In this case, there’s not a ton of hidden information. We know the amounts of the existing debts, their payback schedules, and their interest rates. We know the austerity measures requested by the troika. What we don’t know is how far each side is willing to bend. But Greece has still come out with some extreme initial offers. It wants to influence the range in which compromises take place. Its anchoring point was “forget about a huge amount of debt and also apologize for being Nazi jerks.” It hoped the conversation will be psychologically swayed by that severe opening bid. And it is already softening its tone. From Bloomberg:

“The Greek side entered the negotiations very powerfully and very soon realized that things are worse than they expected, as they faced a concrete wall,” said Aristides Hatzis, an associate professor of law and economics at the University of Athens. “A U-turn began very quickly. [Finance Minister Yanis] Varoufakis slowly started pouring more water in his wine.”

Positional Bargaining vs. Underlying Interests

Positional bargaining is the kind of negotiation we usually think of: I say I won’t offer more than $150 for your Suzuki Esteem, you say you won’t take less than $500. Then, presumably, we meet somewhere in the middle.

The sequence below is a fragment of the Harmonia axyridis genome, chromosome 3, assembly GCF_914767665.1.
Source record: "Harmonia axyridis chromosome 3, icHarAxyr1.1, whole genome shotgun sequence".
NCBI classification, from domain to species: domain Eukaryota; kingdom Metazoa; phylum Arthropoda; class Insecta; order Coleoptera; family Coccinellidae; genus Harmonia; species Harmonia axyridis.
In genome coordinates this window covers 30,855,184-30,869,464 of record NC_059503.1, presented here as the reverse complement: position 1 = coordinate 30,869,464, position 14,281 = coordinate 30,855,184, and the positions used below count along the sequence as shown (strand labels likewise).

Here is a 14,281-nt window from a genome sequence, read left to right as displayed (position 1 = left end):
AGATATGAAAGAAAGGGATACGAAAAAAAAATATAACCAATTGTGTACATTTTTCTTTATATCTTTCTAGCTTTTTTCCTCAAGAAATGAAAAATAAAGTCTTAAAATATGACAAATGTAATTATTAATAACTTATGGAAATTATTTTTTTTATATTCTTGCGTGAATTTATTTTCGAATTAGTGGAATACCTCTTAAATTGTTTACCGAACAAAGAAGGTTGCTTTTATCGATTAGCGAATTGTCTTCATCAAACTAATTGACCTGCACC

But negotiation experts like to move past these simple strategies and instead analyze the underlying interests of the two sides. Maybe my underlying interest is that I need a way for my teenage daughter to get to her job at the ice cream shop a few miles from home, but I truly can’t afford more than $150. Your underlying interest is getting enough money to buy a really nice dinner for your spouse’s birthday, and $150 would accomplish that, but you truly can’t justify parting with the Suzuki for so little. But wait! You have a bicycle you don’t use! It’s worth roughly $150! It would work for my daughter’s commute! We make a deal, even though it wasn’t the one that either of us had in mind when the negotiation started.

We can argue all day over precise interest rates, and payback schedules, and austerity measures, and so forth. What really matters here, though, are the underlying interests. For the troika, the underlying interests might be a functional monetary union and the avoidance of a Grexit—even if that means compromising on austerity demands. For Germany, the underlying interest might be to teach Greece (and any other countries tempted to play hardball) a lesson—even if that means breaking up the euro. For Greece, the underlying interests might be to get its pride back and to defy the troika—even if that means a certain level of economic deterioration.

This is where the players need to look deep inside. There might be a compromise to reach. But it won’t be about minutiae. It will be about underlying interests.